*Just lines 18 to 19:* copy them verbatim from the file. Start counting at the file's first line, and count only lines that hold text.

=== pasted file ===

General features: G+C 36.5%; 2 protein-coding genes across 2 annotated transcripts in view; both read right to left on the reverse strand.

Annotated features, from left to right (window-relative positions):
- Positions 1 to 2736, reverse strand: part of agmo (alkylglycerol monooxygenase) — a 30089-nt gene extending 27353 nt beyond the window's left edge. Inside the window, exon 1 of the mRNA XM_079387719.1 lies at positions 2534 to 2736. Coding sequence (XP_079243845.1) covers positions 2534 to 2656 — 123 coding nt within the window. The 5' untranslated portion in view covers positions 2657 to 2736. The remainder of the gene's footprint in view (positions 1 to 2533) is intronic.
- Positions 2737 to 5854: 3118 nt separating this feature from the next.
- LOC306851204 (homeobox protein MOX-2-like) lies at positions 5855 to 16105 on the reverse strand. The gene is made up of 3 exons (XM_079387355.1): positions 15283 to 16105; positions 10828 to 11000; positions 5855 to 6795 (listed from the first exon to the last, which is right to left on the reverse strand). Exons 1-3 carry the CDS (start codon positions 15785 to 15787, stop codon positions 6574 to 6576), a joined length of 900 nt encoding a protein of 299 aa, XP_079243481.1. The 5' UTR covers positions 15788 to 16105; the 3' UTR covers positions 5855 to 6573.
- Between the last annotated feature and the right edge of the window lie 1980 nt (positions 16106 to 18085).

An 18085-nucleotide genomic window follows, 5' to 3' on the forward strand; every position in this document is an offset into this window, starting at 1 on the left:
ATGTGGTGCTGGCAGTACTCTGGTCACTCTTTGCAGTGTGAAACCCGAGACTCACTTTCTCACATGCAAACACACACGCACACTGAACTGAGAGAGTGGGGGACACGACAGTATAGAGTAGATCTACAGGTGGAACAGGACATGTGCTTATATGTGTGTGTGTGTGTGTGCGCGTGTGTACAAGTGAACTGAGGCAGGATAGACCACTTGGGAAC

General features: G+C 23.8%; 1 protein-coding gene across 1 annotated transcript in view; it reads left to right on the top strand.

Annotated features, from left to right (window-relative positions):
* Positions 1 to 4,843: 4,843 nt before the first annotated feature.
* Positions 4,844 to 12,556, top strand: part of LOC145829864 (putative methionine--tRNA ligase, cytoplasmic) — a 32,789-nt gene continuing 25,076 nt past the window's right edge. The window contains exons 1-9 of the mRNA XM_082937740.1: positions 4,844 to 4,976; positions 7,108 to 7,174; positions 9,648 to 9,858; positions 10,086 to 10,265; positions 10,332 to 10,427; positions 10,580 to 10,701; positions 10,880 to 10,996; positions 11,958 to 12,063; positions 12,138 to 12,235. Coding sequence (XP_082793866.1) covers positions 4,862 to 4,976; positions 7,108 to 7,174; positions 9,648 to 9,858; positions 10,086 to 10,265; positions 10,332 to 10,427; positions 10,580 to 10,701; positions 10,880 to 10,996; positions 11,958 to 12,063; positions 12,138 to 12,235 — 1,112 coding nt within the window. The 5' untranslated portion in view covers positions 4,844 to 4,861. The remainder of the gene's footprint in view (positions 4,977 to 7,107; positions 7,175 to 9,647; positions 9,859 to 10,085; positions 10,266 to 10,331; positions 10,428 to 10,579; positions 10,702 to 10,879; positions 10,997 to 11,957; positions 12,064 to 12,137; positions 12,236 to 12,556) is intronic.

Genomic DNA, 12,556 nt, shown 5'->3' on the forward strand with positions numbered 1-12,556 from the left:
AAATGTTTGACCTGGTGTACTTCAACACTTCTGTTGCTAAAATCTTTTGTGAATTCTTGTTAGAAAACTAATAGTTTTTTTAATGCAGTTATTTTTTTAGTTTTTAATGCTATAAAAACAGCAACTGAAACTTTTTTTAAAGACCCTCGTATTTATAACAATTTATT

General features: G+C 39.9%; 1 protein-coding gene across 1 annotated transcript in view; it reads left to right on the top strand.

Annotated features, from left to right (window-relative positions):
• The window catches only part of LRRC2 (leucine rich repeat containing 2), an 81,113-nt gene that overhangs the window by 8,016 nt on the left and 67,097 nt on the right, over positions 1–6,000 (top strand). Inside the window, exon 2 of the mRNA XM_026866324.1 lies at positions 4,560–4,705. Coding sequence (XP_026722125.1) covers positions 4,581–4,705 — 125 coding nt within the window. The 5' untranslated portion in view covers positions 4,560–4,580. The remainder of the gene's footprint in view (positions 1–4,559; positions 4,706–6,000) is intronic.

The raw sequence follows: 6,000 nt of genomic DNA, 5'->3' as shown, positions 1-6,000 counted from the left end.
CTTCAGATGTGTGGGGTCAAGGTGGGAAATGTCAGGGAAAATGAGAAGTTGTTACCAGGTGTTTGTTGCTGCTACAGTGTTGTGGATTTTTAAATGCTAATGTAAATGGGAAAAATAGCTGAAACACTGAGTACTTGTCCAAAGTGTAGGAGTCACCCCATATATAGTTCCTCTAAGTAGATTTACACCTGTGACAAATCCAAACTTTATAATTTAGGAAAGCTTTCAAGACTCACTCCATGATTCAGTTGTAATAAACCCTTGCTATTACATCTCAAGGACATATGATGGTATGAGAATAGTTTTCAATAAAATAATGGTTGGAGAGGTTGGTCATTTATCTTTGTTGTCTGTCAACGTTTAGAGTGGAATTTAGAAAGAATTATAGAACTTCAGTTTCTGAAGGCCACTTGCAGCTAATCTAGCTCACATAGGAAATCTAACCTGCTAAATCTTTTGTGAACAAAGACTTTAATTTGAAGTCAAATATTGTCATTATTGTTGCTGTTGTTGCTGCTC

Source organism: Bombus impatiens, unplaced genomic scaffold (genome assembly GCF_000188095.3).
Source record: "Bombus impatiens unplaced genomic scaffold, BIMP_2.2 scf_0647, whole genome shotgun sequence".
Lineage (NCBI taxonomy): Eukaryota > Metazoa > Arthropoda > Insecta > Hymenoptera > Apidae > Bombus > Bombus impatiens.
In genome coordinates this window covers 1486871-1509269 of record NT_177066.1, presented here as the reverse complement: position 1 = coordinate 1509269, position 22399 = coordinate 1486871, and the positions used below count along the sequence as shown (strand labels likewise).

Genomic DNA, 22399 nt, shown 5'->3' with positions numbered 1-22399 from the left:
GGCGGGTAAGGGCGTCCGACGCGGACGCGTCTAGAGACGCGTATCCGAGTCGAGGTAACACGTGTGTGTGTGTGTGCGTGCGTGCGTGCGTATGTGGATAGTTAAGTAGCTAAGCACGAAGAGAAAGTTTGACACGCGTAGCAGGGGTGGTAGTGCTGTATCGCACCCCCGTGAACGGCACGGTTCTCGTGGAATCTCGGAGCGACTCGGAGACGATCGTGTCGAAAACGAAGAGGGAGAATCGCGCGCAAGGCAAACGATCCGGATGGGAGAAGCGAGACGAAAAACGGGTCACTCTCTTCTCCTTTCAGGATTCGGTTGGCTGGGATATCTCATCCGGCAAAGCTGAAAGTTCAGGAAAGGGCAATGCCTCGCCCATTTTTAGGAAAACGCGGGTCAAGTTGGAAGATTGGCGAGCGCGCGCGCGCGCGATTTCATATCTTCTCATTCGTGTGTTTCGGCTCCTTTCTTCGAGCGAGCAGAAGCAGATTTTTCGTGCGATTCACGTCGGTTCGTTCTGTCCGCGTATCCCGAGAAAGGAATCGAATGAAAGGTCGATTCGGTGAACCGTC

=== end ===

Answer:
The raw sequence follows: 6,000 nt of genomic DNA, 5'->3' as shown, positions 1-6,000 counted from the left end.
CTTCAGATGTGTGGGGTCAAGGTGGGAAATGTCAGGGAAAATGAGAAGTTGTTACCAGGTGTTTGTTGCTGCTACAGTGTTGTGGATTTTTAAATGCTAATGTAAATGGGAAAAATAGCTGAAACACTGAGTACTTGTCCAAAGTGTAGGAGTCACCCCATATATAGTTCCTCTAAGTAGATTTACACCTGTGACAAATCCAAACTTTATAATTTAGGAAAGCTTTCAAGACTCACTCCATGATTCAGTTGTAATAAACCCTTGCTATTACATCTCAAGGACATATGATGGTATGAGAATAGTTTTCAATAAAATAATGGTTGGAGAGGTTGGTCATTTATCTTTGTTGTCTGTCAACGTTTAGAGTGGAATTTAGAAAGAATTATAGAACTTCAGTTTCTGAAGGCCACTTGCAGCTAATCTAGCTCACATAGGAAATCTAACCTGCTAAATCTTTTGTGAACAAAGACTTTAATTTGAAGTCAAATATTGTCATTATTGTTGCTGTTGTTGCTGCTC